From a higher point free of the trees, I could see Bredon Hill near Evesham. I’ve not been up there for a few years now but it’s one of the northernmost points of the Cotswold Hills – which will probably surprise some people, giving its proximity from Cleeve Hill, Winchcombe and the rest.
Following signed paths through and from the village of May Hill, I finally made it up on to the open access land of May Hill.
That cluster of trees, a signature of this hill from miles away, now stood before me. I had finally made it!
I read that these trees were originally planted in the late 19th Century and then replenished in the 1970s.
I found it interesting how this toposcope only refers to the Brecon Beacons and co. as being “Welsh Mountains”. Only today, while reviewing these photos, did I discover the Marcle Ridge in Herefordshire – one to consider for a future visit or passing through this part of the UK.
But the views from up here were quite spectacular, as I had always hoped they would be. From the River Severn to the Malvern Hills (barely visible through trees) and, on the otherside, the Brecon Beacons, Black Mountains and much of what South Wales has to offer. I could even pick out Sugar Loaf, as faint as it may have been.
There’s more of a history to May Hill, with the shallow ditch that now surrounds these trees. But this was also the first place in the UK where I’ve seen (and heard) cows wearing bells. It was (not) like being in the Alps!
This would’ve been a great place on which to stop for lunch, had I not encountered so many issues earlier in the day. I continued walking north from the summit… Then corrected myself by retreating and heading west!
I’d left the Gloucestershire Way and would now follow the Wysis Way. A real mixture of fields and quiet roads.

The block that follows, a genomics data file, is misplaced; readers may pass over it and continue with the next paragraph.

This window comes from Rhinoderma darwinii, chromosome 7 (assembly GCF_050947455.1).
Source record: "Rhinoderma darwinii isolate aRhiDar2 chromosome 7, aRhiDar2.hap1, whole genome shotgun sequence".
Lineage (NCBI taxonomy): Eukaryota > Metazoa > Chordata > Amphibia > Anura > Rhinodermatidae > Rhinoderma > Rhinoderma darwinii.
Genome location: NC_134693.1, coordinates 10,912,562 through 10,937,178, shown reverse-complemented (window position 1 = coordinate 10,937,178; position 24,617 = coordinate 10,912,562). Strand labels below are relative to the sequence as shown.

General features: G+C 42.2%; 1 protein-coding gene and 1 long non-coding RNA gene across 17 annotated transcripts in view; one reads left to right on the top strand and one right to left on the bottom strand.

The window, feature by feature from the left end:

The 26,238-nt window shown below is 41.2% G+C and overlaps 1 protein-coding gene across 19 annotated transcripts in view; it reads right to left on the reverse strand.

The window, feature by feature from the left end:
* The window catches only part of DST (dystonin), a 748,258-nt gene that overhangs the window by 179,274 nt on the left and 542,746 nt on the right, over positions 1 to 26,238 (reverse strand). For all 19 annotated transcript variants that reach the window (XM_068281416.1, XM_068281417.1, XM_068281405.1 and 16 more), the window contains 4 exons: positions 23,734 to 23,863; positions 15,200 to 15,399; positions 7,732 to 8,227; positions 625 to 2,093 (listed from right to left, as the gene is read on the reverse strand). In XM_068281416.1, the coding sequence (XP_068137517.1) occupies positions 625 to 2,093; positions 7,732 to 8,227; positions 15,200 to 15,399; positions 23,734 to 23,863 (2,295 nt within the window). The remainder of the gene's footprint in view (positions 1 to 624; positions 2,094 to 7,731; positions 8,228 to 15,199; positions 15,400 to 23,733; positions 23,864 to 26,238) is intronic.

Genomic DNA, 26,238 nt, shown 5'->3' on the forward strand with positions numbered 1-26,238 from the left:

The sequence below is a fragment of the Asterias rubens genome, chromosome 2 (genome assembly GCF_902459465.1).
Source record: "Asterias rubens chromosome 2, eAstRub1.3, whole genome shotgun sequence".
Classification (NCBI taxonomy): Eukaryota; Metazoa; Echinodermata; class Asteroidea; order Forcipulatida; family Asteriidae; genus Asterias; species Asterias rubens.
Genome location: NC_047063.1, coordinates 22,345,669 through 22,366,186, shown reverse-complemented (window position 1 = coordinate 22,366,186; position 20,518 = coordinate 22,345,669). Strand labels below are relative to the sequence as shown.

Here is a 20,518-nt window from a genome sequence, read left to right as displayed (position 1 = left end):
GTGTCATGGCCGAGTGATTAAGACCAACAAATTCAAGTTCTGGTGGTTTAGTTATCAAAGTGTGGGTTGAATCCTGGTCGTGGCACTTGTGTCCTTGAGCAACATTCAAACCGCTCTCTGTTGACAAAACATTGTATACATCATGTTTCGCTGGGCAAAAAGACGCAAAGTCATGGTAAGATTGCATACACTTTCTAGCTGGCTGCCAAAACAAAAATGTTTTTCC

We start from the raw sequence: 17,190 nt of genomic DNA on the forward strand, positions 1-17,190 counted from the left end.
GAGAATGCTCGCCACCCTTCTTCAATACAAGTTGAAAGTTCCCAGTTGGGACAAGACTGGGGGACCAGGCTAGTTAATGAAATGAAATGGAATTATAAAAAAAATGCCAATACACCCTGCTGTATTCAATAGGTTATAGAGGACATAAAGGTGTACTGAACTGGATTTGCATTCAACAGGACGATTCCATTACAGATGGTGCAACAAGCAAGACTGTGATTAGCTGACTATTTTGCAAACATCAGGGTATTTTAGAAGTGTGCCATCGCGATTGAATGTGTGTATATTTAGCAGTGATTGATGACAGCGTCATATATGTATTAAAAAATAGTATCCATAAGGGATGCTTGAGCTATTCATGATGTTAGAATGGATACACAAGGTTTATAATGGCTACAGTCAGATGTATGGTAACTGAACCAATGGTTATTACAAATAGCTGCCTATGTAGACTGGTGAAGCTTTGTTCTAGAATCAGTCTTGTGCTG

But it wasn’t without its undulations – as if I hadn’t endured enough of them already! Crossing back over the A40, another hill awaited. Near the top of this, I could look back at May Hill.
I then found my legs ploughing through the longest, thickest and wettest grass I had yet seen on this walk. A vague path ran ahead of me but it didn’t make the going easy. I was quite concerned by ticks at this point and had spent most of the day with my trousers tucked in to my socks (which I don’t usually do).
I overcame this latest challenge, as May Hill began to shrink behind me.
Now, my walk would head downhill from Bilbut Farm, on a clear path towards Mitcheldean. Beyond that were the woods concealing my car. I’d soon have to walk alongside a busy B-road but that seem to preferable to some of this day’s experiences.
I passed by the church and through the town. Soon heading uphill one final time and in towards the woods. More overgrown paths awaited but they were unlike those I’d already conquered.
I followed the Wysis Way past an area known as The Wilderness – it appears to be an activity centre. Although the Easter Island Head, among other large stones, remains a bit of a mystery!
If I had more time, I’d have passed through that small gate and explored things up close. But I would have another ninety-minutes of driving ahead of me, followed by pitching my tent, cooking dinner… And it was already around 18:00 by now.
I passed a friendly dog walker in these woods, who was impressed to hear that I’d walked all the way out to May Hill and back around. He was keen to know how long it had taken me and I believe it was between 7.5 and 8 hours… Much longer than the six hours I’d accounted for!
This was the route I plotted in 2019 and had intended to follow:
Here’s what I actually did:
May Hill is well worth visiting but better – and even shorter – routes must be available. I was entertaining thoughts of driving home and abandoning the camping trip… I was that tired and fed up. But I persevered, pitched up and was looking forward to my next day’s walking, which you’ll be able to read about soon.
Thanks for reading.
One thought on “A Long Walk to May Hill”
Another great read Olly, worthy of more praise, but I am in hospital lying down trying to text. Good luck on your travels.